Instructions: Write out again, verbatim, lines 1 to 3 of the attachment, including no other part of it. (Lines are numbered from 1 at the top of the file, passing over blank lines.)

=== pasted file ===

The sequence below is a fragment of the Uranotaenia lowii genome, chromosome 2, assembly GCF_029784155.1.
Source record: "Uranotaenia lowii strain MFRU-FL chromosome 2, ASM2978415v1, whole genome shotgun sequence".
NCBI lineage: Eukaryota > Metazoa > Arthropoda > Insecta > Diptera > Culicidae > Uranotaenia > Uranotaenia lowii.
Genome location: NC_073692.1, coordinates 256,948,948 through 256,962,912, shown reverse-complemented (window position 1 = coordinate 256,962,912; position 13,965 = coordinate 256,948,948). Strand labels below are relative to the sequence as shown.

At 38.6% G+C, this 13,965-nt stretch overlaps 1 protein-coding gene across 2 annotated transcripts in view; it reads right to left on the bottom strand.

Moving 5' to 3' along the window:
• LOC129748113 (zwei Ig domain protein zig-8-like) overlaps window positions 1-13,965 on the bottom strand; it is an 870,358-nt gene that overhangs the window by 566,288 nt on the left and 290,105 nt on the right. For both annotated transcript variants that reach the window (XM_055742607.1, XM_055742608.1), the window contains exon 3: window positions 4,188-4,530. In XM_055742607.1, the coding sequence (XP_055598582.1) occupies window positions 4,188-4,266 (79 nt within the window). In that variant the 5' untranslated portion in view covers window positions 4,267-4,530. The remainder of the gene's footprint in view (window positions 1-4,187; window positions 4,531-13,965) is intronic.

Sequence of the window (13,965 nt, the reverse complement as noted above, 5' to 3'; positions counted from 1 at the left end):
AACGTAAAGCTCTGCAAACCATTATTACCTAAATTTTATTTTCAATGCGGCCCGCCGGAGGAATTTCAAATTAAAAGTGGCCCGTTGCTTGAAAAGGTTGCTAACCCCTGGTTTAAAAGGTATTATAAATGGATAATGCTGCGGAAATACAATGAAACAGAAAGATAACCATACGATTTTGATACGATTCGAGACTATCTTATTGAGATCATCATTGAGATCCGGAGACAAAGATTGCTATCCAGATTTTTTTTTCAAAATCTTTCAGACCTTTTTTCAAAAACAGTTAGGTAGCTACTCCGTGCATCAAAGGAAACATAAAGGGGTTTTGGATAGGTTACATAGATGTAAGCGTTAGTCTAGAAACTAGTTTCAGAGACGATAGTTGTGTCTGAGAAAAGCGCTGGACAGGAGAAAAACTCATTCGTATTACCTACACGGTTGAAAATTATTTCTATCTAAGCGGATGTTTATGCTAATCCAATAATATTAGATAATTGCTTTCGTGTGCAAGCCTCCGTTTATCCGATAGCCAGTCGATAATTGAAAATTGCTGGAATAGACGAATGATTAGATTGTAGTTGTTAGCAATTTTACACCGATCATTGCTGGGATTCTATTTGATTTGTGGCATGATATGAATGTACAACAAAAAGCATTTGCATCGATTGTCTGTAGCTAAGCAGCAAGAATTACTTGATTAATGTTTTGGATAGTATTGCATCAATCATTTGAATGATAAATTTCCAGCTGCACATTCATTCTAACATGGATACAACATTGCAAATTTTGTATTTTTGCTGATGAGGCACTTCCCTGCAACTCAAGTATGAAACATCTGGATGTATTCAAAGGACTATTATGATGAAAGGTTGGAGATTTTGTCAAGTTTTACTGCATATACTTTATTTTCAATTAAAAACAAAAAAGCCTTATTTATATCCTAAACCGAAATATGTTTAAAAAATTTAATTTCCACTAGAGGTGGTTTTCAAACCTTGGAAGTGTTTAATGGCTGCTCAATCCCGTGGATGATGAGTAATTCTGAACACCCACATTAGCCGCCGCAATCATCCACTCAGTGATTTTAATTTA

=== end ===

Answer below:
The sequence below is a fragment of the Uranotaenia lowii genome, chromosome 2, assembly GCF_029784155.1.
Source record: "Uranotaenia lowii strain MFRU-FL chromosome 2, ASM2978415v1, whole genome shotgun sequence".
NCBI lineage: Eukaryota > Metazoa > Arthropoda > Insecta > Diptera > Culicidae > Uranotaenia > Uranotaenia lowii.